Alimony 101


Divorce is never easy, even when it’s a mutual agreement between husband and wife. In addition to emotional distress, financial concerns have a big impact on both parties. One of the biggest issues that California couples face is alimony and how to work out an agreement that benefits both parties. If you’re going through a divorce, this information will help you understand alimony laws in California.

What Is Alimony?

Alimony, also called spousal support in California Family Courts, is a legal obligation placed on a person to provide financial support to his or her spouse before or after marital separation or divorce. As a general rule, alimony is usually awarded to the “dependent spouse”, either husband or wife, who was financially dependent on the other spouse for maintenance and support during the marriage. Alimony payments may be awarded as a lump sum or on a continuing basis and vary greatly based on complex factors of each divorce case.

California divorce laws allow the court to order temporary alimony before there’s a final judgment, and retroactive alimony that can go back as far as the filing of the petition for divorce or legal separation.

How Is Alimony Determined In California?

When calculating income to determine alimony, the court usually uses the last twelve months of income as a benchmark. This typically represents a fair calculation for both parties, but there are no hard and fast rules. The court can go back longer or shorter than twelve months depending on divorce circumstances.

Temporary Alimony

The fundamental purpose of temporary alimony is to maintain the status quo while going through the divorce process. Temporary alimony guidelines use the same computer program that’s used for California child support. This program determines the net disposable income of the highest earning spouse and calculates alimony on a temporary basis, however the court does have final discretion. A black-and-white formula isn’t used in every case, but it’s unlikely that the court will diverge from the computer formula unless there’s persuasive evidence. California Family Code 4320 does not allow this computer program to be used to calculate permanent alimony.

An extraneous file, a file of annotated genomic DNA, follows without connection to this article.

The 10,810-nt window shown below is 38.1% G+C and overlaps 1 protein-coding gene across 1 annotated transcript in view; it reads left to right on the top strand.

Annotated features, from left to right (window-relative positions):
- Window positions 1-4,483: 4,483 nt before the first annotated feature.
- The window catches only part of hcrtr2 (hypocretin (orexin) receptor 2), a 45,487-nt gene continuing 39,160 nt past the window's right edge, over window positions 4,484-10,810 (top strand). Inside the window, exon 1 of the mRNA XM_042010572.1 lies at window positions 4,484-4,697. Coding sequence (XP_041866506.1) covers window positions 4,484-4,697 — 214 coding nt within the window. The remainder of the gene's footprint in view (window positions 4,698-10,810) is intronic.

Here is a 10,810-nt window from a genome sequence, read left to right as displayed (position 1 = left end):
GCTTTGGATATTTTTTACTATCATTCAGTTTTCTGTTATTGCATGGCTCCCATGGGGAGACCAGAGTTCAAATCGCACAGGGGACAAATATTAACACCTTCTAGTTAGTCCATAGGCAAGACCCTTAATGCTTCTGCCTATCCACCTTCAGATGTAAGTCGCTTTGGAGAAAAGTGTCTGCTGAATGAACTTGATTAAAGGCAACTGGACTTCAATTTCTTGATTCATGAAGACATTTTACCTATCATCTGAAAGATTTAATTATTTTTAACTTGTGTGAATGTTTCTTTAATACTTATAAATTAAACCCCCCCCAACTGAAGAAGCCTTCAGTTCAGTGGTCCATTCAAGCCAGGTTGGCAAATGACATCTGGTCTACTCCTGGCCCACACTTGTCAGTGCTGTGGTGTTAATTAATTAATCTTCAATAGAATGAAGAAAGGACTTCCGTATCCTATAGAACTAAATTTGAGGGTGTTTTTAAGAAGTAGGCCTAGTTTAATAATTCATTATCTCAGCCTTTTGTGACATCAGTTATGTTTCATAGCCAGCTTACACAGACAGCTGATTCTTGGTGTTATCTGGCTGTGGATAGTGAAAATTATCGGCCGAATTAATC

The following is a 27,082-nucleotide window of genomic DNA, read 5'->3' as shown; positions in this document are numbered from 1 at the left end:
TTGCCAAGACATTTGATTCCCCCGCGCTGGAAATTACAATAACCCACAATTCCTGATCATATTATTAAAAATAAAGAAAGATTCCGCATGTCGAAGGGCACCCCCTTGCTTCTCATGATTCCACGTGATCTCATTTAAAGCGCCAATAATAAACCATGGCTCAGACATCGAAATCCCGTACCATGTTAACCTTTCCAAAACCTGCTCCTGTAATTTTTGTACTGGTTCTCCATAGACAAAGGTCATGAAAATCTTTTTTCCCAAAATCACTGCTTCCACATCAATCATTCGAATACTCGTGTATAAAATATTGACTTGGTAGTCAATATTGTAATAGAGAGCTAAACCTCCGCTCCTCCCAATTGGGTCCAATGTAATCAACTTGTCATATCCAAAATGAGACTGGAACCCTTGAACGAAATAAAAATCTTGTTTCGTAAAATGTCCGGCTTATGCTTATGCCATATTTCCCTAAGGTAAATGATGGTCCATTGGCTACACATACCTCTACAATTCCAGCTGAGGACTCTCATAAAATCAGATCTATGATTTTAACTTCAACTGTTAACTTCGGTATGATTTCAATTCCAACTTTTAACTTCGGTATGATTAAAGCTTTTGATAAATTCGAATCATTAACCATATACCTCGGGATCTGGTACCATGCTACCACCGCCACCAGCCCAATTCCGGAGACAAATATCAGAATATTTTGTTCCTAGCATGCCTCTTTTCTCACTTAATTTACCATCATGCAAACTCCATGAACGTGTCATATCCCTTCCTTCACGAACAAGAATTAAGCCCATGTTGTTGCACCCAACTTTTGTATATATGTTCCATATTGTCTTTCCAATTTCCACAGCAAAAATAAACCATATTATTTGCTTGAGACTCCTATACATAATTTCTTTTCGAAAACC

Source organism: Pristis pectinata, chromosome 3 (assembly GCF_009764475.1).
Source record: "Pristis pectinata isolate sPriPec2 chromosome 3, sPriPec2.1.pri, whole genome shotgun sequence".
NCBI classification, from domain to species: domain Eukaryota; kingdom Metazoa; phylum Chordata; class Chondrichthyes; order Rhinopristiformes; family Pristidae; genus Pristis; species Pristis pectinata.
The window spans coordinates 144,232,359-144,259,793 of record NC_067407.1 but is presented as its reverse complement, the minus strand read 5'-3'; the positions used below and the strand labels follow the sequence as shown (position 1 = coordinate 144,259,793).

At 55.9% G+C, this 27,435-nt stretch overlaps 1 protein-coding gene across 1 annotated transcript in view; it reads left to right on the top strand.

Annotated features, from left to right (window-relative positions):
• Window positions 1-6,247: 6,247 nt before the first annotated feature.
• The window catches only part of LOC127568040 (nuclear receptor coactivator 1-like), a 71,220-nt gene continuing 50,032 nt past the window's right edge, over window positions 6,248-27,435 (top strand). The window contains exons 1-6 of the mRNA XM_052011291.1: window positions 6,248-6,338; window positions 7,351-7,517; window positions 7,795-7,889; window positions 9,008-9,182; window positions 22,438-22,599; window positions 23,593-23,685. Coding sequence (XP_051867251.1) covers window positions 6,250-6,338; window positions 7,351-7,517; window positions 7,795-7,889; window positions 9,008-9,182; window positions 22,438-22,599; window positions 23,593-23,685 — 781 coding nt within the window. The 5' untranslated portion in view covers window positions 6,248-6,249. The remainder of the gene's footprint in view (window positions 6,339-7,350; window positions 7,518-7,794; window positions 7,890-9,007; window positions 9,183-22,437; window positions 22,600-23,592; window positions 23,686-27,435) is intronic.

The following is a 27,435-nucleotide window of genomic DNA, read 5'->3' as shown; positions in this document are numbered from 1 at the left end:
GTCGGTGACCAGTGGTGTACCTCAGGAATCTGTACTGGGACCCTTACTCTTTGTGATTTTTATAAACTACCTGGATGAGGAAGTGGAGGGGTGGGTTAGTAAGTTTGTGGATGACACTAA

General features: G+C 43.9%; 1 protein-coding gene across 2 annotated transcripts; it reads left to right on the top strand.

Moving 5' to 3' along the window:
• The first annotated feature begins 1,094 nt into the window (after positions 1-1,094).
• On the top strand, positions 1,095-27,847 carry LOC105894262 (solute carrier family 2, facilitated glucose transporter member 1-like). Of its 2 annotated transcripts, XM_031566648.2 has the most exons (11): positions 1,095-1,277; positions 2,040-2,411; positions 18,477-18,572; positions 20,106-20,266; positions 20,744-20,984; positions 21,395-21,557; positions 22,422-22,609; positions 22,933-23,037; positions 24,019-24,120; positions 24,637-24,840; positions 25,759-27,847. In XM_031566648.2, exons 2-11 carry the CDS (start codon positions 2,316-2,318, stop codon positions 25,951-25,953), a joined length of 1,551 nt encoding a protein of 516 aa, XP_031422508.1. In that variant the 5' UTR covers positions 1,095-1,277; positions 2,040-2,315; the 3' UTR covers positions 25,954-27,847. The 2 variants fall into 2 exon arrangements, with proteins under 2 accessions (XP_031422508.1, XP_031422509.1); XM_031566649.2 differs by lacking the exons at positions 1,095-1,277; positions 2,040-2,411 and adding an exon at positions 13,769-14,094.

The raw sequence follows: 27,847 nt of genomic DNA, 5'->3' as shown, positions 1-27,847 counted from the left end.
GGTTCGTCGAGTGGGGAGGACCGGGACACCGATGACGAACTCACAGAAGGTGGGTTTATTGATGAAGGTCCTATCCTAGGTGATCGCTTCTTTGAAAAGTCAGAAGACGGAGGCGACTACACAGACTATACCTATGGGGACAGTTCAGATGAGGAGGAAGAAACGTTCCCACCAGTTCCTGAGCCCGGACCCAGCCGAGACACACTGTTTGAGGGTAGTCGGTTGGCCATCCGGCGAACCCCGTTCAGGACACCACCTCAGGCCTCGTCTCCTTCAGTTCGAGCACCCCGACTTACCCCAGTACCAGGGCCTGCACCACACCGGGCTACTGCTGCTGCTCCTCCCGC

Permanent Alimony

Permanent alimony is calculated differently than temporary alimony. The biggest difference is that the court can not use the computer program to determine the amount. Final alimony orders at the time of judgment must be based on Family Code 4320 to determine the standard of living that was established during the marriage or domestic partnership.

These factors include:

  • The age and health of both people
  • Current debts and property
  • The length of the marriage
  • What each person needs based on the standard of living during the marriage
  • What each person can pay (including earnings and earning capacity) to keep the same standard of living they had during the marriage
  • Whether having a job would make it too hard to take care of the children (dependent spouse)
  • Whether one spouse helped the other get an education, training, career, or professional license during the marriage
  • Whether there was any domestic violence reported during the marriage
  • Whether one spouse’s career was affected by unemployment or by taking care of the children or home
  • The tax impact of spousal support

Once a decision has been reached by the court, the alimony or spousal support order then becomes part of your final divorce or legal separation judgment. Most alimony orders will continue for one half the duration of the marriage in short-term marriages (less than 10 years), or until the death of either spouse or remarriage of the spouse receiving support.